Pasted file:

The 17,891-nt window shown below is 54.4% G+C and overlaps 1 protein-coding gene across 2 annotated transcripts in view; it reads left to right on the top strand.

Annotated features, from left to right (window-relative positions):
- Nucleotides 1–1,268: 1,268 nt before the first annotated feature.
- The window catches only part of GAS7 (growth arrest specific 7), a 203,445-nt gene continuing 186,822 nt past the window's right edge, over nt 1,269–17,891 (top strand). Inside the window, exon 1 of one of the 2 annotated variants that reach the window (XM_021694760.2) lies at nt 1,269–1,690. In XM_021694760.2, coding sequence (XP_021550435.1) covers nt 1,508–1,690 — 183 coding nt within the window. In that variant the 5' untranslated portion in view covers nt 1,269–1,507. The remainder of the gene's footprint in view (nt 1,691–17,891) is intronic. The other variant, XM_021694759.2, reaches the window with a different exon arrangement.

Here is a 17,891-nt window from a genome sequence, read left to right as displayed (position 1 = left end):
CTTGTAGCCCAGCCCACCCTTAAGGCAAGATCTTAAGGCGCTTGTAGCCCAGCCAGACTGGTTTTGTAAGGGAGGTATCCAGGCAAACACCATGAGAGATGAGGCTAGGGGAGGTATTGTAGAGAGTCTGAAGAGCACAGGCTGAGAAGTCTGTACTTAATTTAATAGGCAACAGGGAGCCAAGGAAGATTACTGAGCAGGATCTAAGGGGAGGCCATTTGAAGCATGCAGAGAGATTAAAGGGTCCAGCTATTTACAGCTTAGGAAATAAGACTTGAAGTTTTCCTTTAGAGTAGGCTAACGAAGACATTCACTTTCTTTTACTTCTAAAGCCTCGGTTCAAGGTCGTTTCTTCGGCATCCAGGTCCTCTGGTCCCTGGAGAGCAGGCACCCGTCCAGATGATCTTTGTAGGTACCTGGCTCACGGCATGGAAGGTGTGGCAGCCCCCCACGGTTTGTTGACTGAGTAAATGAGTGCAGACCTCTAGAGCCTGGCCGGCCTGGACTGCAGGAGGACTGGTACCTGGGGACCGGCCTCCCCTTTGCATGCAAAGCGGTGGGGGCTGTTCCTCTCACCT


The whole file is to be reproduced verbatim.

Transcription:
The 17,891-nt window shown below is 54.4% G+C and overlaps 1 protein-coding gene across 2 annotated transcripts in view; it reads left to right on the top strand.

Annotated features, from left to right (window-relative positions):
- Nucleotides 1–1,268: 1,268 nt before the first annotated feature.
- The window catches only part of GAS7 (growth arrest specific 7), a 203,445-nt gene continuing 186,822 nt past the window's right edge, over nt 1,269–17,891 (top strand). Inside the window, exon 1 of one of the 2 annotated variants that reach the window (XM_021694760.2) lies at nt 1,269–1,690. In XM_021694760.2, coding sequence (XP_021550435.1) covers nt 1,508–1,690 — 183 coding nt within the window. In that variant the 5' untranslated portion in view covers nt 1,269–1,507. The remainder of the gene's footprint in view (nt 1,691–17,891) is intronic. The other variant, XM_021694759.2, reaches the window with a different exon arrangement.

Here is a 17,891-nt window from a genome sequence, read left to right as displayed (position 1 = left end):
CTTGTAGCCCAGCCCACCCTTAAGGCAAGATCTTAAGGCGCTTGTAGCCCAGCCAGACTGGTTTTGTAAGGGAGGTATCCAGGCAAACACCATGAGAGATGAGGCTAGGGGAGGTATTGTAGAGAGTCTGAAGAGCACAGGCTGAGAAGTCTGTACTTAATTTAATAGGCAACAGGGAGCCAAGGAAGATTACTGAGCAGGATCTAAGGGGAGGCCATTTGAAGCATGCAGAGAGATTAAAGGGTCCAGCTATTTACAGCTTAGGAAATAAGACTTGAAGTTTTCCTTTAGAGTAGGCTAACGAAGACATTCACTTTCTTTTACTTCTAAAGCCTCGGTTCAAGGTCGTTTCTTCGGCATCCAGGTCCTCTGGTCCCTGGAGAGCAGGCACCCGTCCAGATGATCTTTGTAGGTACCTGGCTCACGGCATGGAAGGTGTGGCAGCCCCCCACGGTTTGTTGACTGAGTAAATGAGTGCAGACCTCTAGAGCCTGGCCGGCCTGGACTGCAGGAGGACTGGTACCTGGGGACCGGCCTCCCCTTTGCATGCAAAGCGGTGGGGGCTGTTCCTCTCACCT